Working with your spouse in a business can be challenging even when you're happily married. So how do you work together after going through a divorce?
It's a well-known fact that about half of all marriages end in divorce. Whether the split is amicable or contentious, the process is painful, especially if there are children involved. When you consider that close to 4 million married couples run family businesses, another difficult challenge rears its ugly head when a divorce occurs: Can copreneur exes continue to work together?
The issues that arise when copreneurs divorce go deeper than financial concerns. In most cases, if both spouses want to maintain their roles at the family business, they must consider whether they have what it takes to move forward in a positive way, totally separating business and personal issues.
It is possible to end a marriage but retain a business relationship, but it's not easy. How often do we witness a positive, supportive co-parenting relationship between ex-spouses and express surprise? The obvious reason is that it takes tremendous maturity and a sense of purpose greater than self to work collaboratively with an ex-spouse to raise healthy children.
The same constructive attitude is necessary if former spouses want to continue to work together for the greater good of their business.
As a family business adviser, I suggest reflecting on the five things I believe are needed to have a strong marriage, relating them to the potential of continuing to be successful as divorced coprenuers.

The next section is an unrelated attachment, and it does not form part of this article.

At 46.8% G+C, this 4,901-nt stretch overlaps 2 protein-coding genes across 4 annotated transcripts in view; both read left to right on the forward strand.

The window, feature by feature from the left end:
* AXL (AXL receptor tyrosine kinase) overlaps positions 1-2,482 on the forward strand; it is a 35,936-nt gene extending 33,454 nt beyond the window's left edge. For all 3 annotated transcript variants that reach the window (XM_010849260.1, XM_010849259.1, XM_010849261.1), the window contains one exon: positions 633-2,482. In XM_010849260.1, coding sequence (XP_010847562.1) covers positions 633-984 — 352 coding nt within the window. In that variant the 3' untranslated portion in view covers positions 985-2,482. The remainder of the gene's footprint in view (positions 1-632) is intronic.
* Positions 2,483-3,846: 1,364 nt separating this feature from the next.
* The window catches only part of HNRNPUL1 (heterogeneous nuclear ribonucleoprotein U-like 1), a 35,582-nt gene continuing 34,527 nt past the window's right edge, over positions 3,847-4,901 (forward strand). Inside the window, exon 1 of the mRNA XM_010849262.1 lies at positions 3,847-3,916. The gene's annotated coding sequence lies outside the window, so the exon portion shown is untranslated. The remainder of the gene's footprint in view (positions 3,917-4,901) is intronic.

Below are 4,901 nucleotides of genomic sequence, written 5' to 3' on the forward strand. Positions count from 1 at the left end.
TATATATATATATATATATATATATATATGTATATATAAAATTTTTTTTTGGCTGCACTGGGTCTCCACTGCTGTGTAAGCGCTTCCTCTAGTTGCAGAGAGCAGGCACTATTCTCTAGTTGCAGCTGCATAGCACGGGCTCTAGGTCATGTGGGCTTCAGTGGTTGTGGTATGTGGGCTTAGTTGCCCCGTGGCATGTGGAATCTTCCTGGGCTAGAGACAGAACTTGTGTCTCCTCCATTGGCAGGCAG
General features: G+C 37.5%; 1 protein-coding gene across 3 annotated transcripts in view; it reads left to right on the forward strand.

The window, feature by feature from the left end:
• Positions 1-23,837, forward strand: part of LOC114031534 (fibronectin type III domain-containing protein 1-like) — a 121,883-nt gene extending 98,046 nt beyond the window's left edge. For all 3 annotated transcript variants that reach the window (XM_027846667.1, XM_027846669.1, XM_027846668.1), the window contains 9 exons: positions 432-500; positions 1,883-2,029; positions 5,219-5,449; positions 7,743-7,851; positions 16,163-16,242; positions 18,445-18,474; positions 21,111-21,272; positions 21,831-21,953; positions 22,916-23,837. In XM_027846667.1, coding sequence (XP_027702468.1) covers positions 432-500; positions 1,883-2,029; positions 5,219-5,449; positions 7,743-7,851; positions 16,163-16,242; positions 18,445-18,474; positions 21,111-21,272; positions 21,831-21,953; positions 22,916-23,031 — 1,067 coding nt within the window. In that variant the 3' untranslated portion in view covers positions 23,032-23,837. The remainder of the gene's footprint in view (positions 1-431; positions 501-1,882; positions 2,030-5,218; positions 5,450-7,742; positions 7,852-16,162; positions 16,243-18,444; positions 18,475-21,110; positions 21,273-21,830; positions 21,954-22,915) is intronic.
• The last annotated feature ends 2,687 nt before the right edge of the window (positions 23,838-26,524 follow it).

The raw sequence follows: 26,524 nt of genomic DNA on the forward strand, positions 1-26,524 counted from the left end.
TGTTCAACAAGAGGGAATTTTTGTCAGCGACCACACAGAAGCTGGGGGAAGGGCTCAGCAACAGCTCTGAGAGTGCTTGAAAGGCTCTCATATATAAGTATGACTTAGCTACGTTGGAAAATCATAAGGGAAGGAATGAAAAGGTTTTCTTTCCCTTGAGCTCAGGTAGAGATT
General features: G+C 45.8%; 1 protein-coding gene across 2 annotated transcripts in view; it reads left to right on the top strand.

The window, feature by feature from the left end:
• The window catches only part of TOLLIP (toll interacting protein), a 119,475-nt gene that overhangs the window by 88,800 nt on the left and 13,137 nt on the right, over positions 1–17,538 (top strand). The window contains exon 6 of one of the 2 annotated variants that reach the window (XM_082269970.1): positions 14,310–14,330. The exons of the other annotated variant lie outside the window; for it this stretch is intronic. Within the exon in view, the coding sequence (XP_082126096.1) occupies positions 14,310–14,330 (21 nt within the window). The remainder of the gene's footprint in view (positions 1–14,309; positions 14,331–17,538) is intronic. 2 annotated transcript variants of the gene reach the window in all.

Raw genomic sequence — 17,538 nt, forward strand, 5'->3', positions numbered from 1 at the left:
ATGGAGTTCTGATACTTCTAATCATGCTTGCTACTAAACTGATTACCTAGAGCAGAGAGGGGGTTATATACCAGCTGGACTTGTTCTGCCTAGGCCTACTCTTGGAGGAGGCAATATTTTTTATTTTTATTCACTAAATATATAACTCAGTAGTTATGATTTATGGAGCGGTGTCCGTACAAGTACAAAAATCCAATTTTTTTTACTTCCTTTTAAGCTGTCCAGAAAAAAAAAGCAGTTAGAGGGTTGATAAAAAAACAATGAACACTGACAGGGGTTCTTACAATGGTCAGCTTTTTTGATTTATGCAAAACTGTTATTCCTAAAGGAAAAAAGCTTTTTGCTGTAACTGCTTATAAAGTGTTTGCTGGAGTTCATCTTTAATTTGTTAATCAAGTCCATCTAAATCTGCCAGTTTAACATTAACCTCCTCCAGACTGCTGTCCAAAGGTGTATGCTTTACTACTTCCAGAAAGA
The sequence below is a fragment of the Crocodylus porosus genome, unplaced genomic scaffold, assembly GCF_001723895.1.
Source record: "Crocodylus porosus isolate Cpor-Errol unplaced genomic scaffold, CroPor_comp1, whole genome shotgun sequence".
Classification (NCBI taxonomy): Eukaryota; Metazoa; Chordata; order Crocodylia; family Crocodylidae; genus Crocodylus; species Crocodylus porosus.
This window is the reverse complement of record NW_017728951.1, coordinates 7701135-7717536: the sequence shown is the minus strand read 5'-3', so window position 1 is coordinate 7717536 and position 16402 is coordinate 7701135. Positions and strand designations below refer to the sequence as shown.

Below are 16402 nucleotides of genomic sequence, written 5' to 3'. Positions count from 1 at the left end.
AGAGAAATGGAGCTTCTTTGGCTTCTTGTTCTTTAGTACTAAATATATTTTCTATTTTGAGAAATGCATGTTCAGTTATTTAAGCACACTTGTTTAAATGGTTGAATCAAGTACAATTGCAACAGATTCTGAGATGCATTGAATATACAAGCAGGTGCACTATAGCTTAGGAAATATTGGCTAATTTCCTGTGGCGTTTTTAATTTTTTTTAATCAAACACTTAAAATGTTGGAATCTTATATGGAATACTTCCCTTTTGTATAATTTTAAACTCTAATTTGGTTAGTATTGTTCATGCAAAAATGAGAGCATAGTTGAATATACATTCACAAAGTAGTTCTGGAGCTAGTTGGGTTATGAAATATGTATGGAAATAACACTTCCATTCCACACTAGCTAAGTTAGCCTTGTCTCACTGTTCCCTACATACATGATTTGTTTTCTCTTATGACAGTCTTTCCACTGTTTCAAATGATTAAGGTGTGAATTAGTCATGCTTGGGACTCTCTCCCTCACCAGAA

Respect. In addition to ensuring you have self-respect, you need to ask yourself whether you still respect your partner. Depending on how things have gone with the divorce, this can be difficult at best, for even happy couples may struggle with the issue of respect.
Trust. Do you trust your partner? If your divorce was the result of a betrayal, it can be very hard to re-establish trust; if you simply grew apart, trust may still be intact. In either case, it's important to negotiate roles and responsibilities so it's crystal clear who does what, and clearly spell out how finances are disbursed in the family business.
Open communication. Are you able to communicate with your partner? You may need to find ways to communicate that are comfortable for both of you. Your family business will be at risk if you are unable to talk to each other in a civil manner.
Passion. Both exes must be passionate about the business and must commit to doing what's necessary to ensure it succeeds. It can be valuable to focus on your partner's good qualities, reminding yourself about what he/she brings to the business.
Commitment. Being committed to working together for the good of the business must be a priority. This includes being honest with one another and leaving your past personal issues out of the business.
If copreneur exes had issues with any of these things while they were married, odds are good that those deficiencies remain. It's critical to change the things that didn't work in the marriage to be able to make a family business relationship after divorce work. Every couple is different; some will be able to address post-marriage challenges by making handshake agreements, while others may need to have legal documents drawn up to provide peace of mind. A middle ground might include bringing in a family business consultant to set up structures that will allow copreneur exes to be successful.
Many divorced copreneurs may choose to enter into a trial period to determine if they're able to leave their personal lives at the door and successfully co-manage the business. At the end of that period of time, if they're unable to coexist in a healthy way, they may need to pursue a buy/sell agreement, as any other partnership would do upon dissolution.
Denise P. Federer, Ph.D. is founder and principal of Federer Performance Management Group. She has 27 years of experience working with key executives, business leaders and Fortune 500 companies as a behavioral psychologist, consultant, coach and trainer. Contact her at: [email protected]